So the summer ended in an art bonanza. First The Artwave, when all artists on Hönö and surrounding islands open up their studios or homes. I shared my gallery for the weekend with a very talented glass artist but we hardly had time to see each other, on the Saturday we had a few hundred visitors! The weather on Friday when we set up was abysmal with torrential rain storms but the rest of the weekend was lovely. We sold lots of cakes and home made preserves and photographs on top of that. Then a couple of weeks later an exhibition with two photographers from another part of Sweden. They both do analog photography and a lot of the same techniques that I use. Great photographs and a lovely weekend! My husband smoked salmon and baked sourdough bread, I think I’m addicted to smoked salmon now, and we sold out most of the cakes on the second day. We were very generous with the opening times and I thought we would have to take turns or read books but the weekend past very quickly. On the last day it was more quiet and I took the opportunity to photograph my fellow photographers. Always nerve wrecking to photograph photographers but I hope I passed the test.
I have a person doing work practise with me until March. It’s proven the best way to get productive! Monday we packed the bike trolley and ventured down the beach to do wet plates. It was very wet indeed. The air was so cold and clammy that the glass plates kept steaming up but we managed some good plates in the end. Back home we warmed up in the darkroom and made contact prints from the wet plate glass negatives that I made in the studio over the weekend. One is a definite keeper, I think I’m becoming addicted to tulips.
Today the plan was doing more prints in the darkroom but the weather was just irresistible. Sunshine and everything covered in frost. So we went down the beach and the nature reserve with some old cameras and my favourite pinhole camera. Just stunning! I got my mind set on a picture I wanted and ended up getting my feet wet. Haven’t developed the pinhole negatives yet but I’m sure it was worth the pain. Happy, sunny and hungry we returned to develop some rolls of film in Caffenol. This is my favourite way of developing using only coffee, washing soda and vitamin-C, no bad chemicals. Even though I enjoy working on my own it felt great to share the day and also having an assistent on hand. I have a feeling February will be a very productive month!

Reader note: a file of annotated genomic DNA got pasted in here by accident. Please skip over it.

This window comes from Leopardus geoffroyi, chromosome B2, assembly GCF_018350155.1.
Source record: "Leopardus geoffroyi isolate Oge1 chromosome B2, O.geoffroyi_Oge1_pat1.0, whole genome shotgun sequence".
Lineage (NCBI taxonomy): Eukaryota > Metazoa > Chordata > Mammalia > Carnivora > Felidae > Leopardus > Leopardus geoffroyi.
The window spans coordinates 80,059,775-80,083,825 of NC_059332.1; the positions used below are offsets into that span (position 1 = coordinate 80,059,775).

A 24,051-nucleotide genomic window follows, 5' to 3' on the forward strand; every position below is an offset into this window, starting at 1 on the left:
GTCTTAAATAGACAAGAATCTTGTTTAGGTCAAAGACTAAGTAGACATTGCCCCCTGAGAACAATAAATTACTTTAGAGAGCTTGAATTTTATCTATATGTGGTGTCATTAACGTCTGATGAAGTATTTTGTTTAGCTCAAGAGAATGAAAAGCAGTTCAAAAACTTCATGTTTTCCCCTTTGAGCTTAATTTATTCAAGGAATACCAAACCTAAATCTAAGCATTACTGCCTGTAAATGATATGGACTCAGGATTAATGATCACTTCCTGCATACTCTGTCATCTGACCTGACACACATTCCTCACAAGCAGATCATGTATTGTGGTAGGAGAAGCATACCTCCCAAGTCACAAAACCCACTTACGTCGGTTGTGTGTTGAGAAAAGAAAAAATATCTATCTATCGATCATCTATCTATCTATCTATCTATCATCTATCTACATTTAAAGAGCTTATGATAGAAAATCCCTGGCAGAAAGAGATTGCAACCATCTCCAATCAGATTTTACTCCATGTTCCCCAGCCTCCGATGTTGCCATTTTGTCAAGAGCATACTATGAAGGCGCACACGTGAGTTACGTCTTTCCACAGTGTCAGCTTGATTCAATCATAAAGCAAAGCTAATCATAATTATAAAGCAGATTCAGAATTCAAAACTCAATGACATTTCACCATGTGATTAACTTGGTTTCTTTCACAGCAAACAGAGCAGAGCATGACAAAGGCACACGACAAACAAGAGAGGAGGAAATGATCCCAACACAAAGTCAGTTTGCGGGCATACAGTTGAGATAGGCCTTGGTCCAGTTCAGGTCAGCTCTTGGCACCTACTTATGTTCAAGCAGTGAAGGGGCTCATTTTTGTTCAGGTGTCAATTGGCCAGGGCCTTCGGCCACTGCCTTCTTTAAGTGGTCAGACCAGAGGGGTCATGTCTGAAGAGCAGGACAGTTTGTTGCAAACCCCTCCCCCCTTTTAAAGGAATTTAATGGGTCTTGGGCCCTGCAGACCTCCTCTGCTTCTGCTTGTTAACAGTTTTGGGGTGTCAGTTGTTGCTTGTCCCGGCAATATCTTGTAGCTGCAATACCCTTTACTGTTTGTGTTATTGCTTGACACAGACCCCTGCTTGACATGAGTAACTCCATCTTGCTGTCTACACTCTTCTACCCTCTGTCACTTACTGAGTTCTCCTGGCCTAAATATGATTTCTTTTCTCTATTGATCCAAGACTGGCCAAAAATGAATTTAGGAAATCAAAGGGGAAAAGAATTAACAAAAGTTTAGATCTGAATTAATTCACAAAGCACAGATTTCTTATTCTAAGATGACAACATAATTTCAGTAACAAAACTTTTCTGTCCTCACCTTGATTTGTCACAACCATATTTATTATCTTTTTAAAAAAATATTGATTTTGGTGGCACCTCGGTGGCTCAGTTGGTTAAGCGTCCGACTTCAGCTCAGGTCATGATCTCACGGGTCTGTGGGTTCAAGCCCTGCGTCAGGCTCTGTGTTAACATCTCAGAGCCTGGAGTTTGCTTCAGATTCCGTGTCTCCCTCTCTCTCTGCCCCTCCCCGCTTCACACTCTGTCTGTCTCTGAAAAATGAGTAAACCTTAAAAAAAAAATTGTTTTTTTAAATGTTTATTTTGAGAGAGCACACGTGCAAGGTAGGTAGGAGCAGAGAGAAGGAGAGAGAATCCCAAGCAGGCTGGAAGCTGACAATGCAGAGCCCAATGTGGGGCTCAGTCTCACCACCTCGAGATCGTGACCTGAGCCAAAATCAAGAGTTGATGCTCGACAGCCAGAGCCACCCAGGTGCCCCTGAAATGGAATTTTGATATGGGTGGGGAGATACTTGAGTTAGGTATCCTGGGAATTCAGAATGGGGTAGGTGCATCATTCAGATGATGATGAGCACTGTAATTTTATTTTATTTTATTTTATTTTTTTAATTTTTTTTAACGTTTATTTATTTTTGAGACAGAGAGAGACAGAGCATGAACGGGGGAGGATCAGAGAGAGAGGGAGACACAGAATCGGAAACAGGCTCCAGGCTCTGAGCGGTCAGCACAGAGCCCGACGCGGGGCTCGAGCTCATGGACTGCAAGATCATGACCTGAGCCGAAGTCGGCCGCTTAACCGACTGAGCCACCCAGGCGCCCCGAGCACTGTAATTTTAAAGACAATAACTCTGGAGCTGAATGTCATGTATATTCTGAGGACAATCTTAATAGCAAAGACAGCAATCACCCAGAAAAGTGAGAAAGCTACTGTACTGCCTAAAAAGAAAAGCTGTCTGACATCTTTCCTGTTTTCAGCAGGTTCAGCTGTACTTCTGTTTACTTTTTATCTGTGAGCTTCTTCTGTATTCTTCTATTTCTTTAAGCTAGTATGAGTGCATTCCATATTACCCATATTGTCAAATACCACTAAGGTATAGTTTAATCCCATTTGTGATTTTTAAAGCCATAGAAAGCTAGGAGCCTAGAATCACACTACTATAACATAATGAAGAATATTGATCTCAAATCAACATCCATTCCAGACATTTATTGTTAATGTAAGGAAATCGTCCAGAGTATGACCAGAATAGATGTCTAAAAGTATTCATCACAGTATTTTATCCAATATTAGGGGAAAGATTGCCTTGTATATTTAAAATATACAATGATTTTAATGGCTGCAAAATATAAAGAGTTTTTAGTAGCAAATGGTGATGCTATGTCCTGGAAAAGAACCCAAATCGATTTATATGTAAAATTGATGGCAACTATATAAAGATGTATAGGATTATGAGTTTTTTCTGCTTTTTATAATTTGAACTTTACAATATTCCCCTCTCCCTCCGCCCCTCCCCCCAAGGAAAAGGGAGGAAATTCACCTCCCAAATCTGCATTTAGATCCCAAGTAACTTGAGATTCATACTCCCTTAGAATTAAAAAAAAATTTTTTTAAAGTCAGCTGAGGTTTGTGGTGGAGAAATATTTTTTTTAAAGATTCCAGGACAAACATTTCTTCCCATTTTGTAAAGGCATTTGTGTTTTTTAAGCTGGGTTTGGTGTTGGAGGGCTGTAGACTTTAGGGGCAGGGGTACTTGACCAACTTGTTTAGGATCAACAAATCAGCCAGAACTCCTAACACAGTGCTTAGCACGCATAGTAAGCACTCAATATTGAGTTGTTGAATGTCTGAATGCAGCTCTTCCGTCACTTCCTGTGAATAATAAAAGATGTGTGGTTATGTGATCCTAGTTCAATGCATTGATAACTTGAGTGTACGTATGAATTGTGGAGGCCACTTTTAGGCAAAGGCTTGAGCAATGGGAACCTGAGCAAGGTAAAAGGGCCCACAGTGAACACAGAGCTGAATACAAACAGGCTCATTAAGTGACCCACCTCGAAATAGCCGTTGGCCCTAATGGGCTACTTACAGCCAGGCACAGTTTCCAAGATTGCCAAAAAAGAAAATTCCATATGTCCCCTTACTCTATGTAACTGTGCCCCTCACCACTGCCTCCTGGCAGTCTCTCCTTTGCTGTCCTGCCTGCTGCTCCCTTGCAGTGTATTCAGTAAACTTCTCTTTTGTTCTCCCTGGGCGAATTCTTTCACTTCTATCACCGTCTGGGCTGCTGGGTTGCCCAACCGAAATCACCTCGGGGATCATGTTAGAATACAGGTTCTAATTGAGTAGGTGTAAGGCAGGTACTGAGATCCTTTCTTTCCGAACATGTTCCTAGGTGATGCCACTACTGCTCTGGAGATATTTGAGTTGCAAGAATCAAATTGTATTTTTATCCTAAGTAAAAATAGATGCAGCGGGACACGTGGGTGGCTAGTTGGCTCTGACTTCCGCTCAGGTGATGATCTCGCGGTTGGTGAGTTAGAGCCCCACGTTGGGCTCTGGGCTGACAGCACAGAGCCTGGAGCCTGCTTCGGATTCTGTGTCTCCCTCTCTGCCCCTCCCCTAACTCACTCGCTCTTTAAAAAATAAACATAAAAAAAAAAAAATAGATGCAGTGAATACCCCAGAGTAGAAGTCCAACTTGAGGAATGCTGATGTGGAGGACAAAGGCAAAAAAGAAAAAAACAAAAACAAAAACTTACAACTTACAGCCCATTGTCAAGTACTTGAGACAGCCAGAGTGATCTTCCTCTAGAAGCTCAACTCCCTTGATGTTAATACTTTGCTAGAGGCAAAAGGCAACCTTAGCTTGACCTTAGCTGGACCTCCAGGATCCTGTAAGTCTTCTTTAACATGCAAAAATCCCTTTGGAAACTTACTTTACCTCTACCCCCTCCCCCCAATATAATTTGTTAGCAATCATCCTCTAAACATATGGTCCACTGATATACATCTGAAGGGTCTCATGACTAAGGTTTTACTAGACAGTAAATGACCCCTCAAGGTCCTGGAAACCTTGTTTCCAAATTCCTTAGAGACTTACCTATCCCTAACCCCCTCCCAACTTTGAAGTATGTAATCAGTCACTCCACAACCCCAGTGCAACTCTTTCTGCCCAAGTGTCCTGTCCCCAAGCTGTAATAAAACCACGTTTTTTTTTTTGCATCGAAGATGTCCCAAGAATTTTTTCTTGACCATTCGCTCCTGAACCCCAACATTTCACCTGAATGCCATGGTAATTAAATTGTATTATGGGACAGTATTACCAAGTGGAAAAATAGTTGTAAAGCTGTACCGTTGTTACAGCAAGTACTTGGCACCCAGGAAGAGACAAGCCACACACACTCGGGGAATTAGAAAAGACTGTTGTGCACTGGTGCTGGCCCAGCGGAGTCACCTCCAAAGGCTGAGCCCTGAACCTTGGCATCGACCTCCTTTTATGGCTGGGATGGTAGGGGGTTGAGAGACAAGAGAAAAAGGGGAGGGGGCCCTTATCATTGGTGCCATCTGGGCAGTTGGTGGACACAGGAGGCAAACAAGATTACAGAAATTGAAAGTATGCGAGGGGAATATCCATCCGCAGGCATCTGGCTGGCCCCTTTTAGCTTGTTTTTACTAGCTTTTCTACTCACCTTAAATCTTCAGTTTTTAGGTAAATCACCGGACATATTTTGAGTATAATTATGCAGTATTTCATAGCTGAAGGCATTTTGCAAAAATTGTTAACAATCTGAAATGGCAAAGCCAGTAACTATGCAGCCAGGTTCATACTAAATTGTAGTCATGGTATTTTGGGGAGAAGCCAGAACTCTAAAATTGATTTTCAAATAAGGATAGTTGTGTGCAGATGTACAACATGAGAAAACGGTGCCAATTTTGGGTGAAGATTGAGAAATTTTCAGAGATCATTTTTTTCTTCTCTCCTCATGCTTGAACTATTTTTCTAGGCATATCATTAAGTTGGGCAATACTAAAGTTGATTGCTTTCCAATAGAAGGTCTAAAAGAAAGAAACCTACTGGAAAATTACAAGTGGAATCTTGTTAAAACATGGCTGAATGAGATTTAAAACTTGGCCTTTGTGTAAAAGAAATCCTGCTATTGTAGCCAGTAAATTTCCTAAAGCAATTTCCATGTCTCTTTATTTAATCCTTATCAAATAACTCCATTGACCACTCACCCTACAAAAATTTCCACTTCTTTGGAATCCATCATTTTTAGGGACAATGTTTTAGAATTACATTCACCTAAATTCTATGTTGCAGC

August is turning into a wet month… At the weekend all artists on Hönö and surrounding islands opened their studios or homes to the public. Konstvågen (the Art wave) is a yearly thing and this was the fifth year I participated. After the wet plate gathering last week I was really itchy to have some plates done so I gave my last plate holder a little seeing to with sandpaper and tape. It held for 3 portraits before it broke in two pieces. Doesn’t sound much but I was happy with finally making one! The day after I used the smaller camera and took a few more portraits of visitors. The weekend was great with loads of people braving the wind and rain showers. We sold lots of “fika”, hot sauces and pictures and postcards as well. I felt a bit blue on Monday, it was so much fun taking pictures of the public but with my equipment playing up I can’t do it. My husband finally had enough of my whining and told me to just buy a new camera so now I have! I can’t wait for it to arrive!
For the first time wet plate photographers in Sweden gathered together at Donsö, an island in the southern archipelago, to do wet plates and hang out. With last weeks exhibition and one the coming weekend I wasn’t going to come but changed my mind the last minute. Since I hadn’t mixed any collodion recently and my camera holders are broken I didn’t do any photography and ended up being a model instead. Donsö is actually quite close to Hönö but there is no boat or ferry connection between the islands so it took me over two hours to get there by bike, bus, tram and ferry. There are no cars on Donsö, everyone’s got mopeds or golf carts to get around. We set it all up in the woods just by the water. The drawback with wet plate photography is that you need to bring so much stuff, our host had to do countless trips back and forth with all the equipment. It was a great location and we were very lucky with the weather to begin with. I went for a swim and tried to a floating model for one of the photographers, gosh it’s really hard to float without moving! Suddenly the heavens opened up and and the rain started pouring down. I sacrificed my raincoat to save some of the plates that had dried. All we could do was squeeze in to the eskimo tent and wait for it to pass. The rain kind of killed the mood a little bit and we were getting hungry and wet so our host drove us back one by one with all the cameras and plates. The rest of the evening we had a meal together and ended up talking until early hours. So great to get to discuss things with other people who know what you’re talking about and to see how everyone else does their plates. Definitely the beginning of a yearly event!